Federal Communications Minister Paul Fletcher said Ms Holgate had committed that the executive team would forego their right to bonuses for the 2019-20 financial year “in light of the impact of COVID-19”.
He said at the request of Australia Post, the government had temporarily provided regulatory relief to support it to continue providing critical postal services for all Australians throughout the crisis.
“Our government has honoured its commitment. The government expects Australia Post’s executive team to honour its commitment,” Mr Fletcher told The Sydney Morning Herald and The Age.
Ms Holgate, who was paid $2.5 million last year as the nation’s highest earning civil servant, is estimated to be in line for a $1 million-plus bonus while other executives could take home up to $600,000.
In the memo to staff on Monday, deliveries general manager Rod Barnes said AusPost needed people with a driver’s licence and car to help with parcel pick-up services from facilities in Dandenong South, Bayswater and Brooklyn and deliver to customers for shifts this week.
Staff are asked to declare they are able to carry and lift up to 16kg of mail and parcels repeatedly through the day.
“The work will involve minimal contact with others and you will be provided with personal protective equipment and training to ensure you are as safe and prepared to help your frontline teammates and our customers,” Mr Barnes writes.
He said participation was on “a voluntary basis”, similar to a Christmas peak-period program, and employees should contact their manager before taking part in a one-hour online training session.
An Australia Post spokesman said it was doing “all we can” to help process and deliver the items at the same time as its workforce capacity was reduced because of restrictions. Staff will be reimbursed for the use of their cars and those who volunteer on the weekend will receive time off in lieu.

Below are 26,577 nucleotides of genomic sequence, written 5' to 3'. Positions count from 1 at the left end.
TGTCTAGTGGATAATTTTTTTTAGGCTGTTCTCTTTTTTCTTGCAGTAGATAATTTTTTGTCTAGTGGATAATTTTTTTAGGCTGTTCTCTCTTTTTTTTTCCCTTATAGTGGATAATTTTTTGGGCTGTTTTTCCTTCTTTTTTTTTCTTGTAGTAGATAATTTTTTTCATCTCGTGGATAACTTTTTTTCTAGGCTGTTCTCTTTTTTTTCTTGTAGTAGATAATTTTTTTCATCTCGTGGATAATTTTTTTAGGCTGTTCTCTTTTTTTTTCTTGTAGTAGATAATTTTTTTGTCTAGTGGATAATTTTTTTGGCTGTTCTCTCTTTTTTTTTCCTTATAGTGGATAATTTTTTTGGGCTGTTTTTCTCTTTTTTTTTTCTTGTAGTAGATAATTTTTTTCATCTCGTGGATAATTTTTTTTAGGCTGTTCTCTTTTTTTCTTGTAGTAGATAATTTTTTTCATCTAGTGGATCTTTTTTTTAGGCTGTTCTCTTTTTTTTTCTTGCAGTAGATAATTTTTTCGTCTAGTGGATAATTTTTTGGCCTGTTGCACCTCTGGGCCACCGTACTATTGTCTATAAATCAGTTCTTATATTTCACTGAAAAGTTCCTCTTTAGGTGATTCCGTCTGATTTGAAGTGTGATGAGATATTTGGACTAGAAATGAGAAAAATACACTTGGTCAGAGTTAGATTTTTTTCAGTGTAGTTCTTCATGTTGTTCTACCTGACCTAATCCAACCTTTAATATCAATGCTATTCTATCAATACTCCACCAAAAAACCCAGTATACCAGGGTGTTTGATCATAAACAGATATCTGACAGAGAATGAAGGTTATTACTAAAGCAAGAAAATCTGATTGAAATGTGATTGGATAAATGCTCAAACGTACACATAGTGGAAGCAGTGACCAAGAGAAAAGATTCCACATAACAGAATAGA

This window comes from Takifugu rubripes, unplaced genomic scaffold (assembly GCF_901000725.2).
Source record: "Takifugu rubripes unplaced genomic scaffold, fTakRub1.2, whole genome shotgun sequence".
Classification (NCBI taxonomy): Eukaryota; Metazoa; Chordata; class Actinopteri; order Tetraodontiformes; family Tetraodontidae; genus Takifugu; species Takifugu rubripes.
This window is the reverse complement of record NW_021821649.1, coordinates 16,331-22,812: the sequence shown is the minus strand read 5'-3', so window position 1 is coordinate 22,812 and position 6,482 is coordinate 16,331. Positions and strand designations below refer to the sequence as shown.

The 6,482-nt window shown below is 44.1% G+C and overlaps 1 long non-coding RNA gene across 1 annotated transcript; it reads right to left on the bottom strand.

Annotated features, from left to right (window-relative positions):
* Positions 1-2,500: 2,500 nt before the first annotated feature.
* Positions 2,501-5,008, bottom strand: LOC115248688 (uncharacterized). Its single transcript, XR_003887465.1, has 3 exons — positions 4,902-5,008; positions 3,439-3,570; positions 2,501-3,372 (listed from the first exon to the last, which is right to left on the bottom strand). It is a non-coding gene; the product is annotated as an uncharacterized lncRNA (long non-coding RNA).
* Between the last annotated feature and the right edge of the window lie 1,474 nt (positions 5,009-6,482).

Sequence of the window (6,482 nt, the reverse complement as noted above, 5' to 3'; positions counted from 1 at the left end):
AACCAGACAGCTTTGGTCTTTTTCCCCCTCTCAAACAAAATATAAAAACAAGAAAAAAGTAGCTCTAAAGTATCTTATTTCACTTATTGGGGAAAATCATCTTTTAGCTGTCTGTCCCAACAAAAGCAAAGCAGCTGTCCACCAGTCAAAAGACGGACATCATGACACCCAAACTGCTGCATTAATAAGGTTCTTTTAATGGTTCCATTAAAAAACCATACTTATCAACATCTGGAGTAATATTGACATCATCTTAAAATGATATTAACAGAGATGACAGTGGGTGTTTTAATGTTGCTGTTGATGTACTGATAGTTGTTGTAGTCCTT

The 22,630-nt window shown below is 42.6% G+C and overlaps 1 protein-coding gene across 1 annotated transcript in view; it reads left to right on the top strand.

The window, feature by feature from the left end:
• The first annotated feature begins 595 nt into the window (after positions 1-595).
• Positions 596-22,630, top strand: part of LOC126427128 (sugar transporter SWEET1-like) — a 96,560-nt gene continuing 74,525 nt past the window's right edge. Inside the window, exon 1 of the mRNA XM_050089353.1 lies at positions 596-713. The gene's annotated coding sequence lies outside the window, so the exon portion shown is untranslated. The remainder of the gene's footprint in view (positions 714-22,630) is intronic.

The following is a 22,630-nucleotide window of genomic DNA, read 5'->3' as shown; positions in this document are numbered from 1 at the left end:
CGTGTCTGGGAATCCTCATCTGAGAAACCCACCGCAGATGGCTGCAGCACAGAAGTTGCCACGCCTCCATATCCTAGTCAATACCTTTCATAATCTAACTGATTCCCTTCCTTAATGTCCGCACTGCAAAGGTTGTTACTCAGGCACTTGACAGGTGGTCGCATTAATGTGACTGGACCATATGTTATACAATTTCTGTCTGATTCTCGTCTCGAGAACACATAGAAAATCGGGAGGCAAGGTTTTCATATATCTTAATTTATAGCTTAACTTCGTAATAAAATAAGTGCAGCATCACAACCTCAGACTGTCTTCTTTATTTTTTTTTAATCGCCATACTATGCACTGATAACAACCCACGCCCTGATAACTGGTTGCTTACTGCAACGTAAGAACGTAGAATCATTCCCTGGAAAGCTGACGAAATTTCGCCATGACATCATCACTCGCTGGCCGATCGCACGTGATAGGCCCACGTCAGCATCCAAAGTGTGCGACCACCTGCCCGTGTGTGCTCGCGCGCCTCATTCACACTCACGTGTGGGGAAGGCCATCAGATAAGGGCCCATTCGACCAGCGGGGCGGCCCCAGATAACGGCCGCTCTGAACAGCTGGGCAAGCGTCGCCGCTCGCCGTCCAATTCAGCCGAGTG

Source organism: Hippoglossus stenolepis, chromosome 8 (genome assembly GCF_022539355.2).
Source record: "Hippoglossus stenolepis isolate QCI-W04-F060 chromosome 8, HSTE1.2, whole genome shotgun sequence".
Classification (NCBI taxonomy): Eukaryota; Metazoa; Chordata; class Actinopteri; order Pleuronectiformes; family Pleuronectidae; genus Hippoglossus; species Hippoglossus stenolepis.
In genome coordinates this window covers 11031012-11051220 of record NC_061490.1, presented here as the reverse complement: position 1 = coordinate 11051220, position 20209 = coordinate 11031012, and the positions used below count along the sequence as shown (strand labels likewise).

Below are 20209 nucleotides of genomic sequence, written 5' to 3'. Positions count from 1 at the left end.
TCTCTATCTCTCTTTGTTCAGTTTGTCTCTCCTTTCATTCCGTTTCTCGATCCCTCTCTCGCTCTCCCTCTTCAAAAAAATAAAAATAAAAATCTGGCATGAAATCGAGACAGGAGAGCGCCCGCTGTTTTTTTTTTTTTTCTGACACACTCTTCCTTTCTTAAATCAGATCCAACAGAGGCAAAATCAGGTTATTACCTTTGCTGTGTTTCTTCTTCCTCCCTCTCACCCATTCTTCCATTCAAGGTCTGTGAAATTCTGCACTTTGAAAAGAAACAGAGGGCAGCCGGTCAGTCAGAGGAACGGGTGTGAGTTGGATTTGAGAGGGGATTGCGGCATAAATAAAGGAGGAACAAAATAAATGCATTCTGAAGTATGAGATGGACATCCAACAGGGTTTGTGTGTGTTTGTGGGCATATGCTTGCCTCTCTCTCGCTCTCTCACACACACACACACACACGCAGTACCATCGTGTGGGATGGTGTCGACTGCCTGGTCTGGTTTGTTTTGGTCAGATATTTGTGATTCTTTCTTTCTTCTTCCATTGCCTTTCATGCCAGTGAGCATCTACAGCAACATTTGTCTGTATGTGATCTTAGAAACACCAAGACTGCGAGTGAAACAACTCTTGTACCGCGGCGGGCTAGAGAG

AusPost was given temporary permission by the federal government in April to move to every second day delivery of mail in metro areas until June 30 next year, as part of a broader movement within the postal service to cut costs.
It issued warnings last week of major delays to Father’s Day mail deliveries amid constraints on the network and a continuing rise in parcel volumes affecting its “speed and ability to deliver”.
Victoria’s lockdown restrictions has forced a 10 per cent daily workforce reduction, rising to 33 per cent during peak times, coupled with split shifts to ensuring cleaning of distribution centres in metropolitan Melbourne.
The service defied its dire forecasts to record a 7 per cent jump in full-year revenue and a profit before tax of $53.6 million.
Ms Holgate told the ABC on Monday that she and her executive team may take bonuses, despite emailing all staff in March 31 this year saying senior management would take 20 per cent pay cuts and waive their right to bonuses as it looked to slash its costs.
“It’s pretty black and white … the [executive team] has led our business through one of the most challenging periods … and yet they’ve still delivered a fantastic result,” she said. “I’m very proud of them. Whether they get paid a bonus of not, the board can decide.”
Opposition communications spokeswoman Michelle Rowland said Australians would be “offended” that bonuses for highly remunerated public executives could have even been recommended at a time when “the country is in recession and postal services are being cut”.
Rob Harris is the National Affairs Editor for The Sydney Morning Herald and The Age, based at Parliament House in Canberra